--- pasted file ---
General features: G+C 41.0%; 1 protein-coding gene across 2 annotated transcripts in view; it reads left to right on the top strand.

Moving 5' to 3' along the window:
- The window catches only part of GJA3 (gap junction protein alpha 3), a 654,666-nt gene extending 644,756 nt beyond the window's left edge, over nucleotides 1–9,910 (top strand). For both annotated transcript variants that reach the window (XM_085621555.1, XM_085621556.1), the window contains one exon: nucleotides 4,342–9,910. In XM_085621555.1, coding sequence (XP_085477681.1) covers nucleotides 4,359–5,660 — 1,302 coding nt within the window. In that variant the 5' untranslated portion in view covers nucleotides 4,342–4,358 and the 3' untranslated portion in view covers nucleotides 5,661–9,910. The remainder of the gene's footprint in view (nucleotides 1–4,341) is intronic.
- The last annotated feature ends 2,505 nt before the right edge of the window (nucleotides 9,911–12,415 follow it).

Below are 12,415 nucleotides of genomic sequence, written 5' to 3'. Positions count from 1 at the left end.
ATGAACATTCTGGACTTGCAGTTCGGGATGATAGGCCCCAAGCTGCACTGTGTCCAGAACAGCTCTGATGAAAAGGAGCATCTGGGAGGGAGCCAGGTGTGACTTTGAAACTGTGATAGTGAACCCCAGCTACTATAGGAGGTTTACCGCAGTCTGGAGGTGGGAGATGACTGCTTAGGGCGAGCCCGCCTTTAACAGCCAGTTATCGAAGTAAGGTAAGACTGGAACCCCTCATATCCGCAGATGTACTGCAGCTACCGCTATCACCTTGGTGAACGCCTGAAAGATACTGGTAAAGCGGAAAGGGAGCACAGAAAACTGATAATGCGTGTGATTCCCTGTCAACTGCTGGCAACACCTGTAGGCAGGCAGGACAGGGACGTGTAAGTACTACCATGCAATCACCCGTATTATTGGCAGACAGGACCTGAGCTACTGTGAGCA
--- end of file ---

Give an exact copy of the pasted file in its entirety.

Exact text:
General features: G+C 41.0%; 1 protein-coding gene across 2 annotated transcripts in view; it reads left to right on the top strand.

Moving 5' to 3' along the window:
- The window catches only part of GJA3 (gap junction protein alpha 3), a 654,666-nt gene extending 644,756 nt beyond the window's left edge, over nucleotides 1–9,910 (top strand). For both annotated transcript variants that reach the window (XM_085621555.1, XM_085621556.1), the window contains one exon: nucleotides 4,342–9,910. In XM_085621555.1, coding sequence (XP_085477681.1) covers nucleotides 4,359–5,660 — 1,302 coding nt within the window. In that variant the 5' untranslated portion in view covers nucleotides 4,342–4,358 and the 3' untranslated portion in view covers nucleotides 5,661–9,910. The remainder of the gene's footprint in view (nucleotides 1–4,341) is intronic.
- The last annotated feature ends 2,505 nt before the right edge of the window (nucleotides 9,911–12,415 follow it).

Below are 12,415 nucleotides of genomic sequence, written 5' to 3'. Positions count from 1 at the left end.
ATGAACATTCTGGACTTGCAGTTCGGGATGATAGGCCCCAAGCTGCACTGTGTCCAGAACAGCTCTGATGAAAAGGAGCATCTGGGAGGGAGCCAGGTGTGACTTTGAAACTGTGATAGTGAACCCCAGCTACTATAGGAGGTTTACCGCAGTCTGGAGGTGGGAGATGACTGCTTAGGGCGAGCCCGCCTTTAACAGCCAGTTATCGAAGTAAGGTAAGACTGGAACCCCTCATATCCGCAGATGTACTGCAGCTACCGCTATCACCTTGGTGAACGCCTGAAAGATACTGGTAAAGCGGAAAGGGAGCACAGAAAACTGATAATGCGTGTGATTCCCTGTCAACTGCTGGCAACACCTGTAGGCAGGCAGGACAGGGACGTGTAAGTACTACCATGCAATCACCCGTATTATTGGCAGACAGGACCTGAGCTACTGTGAGCA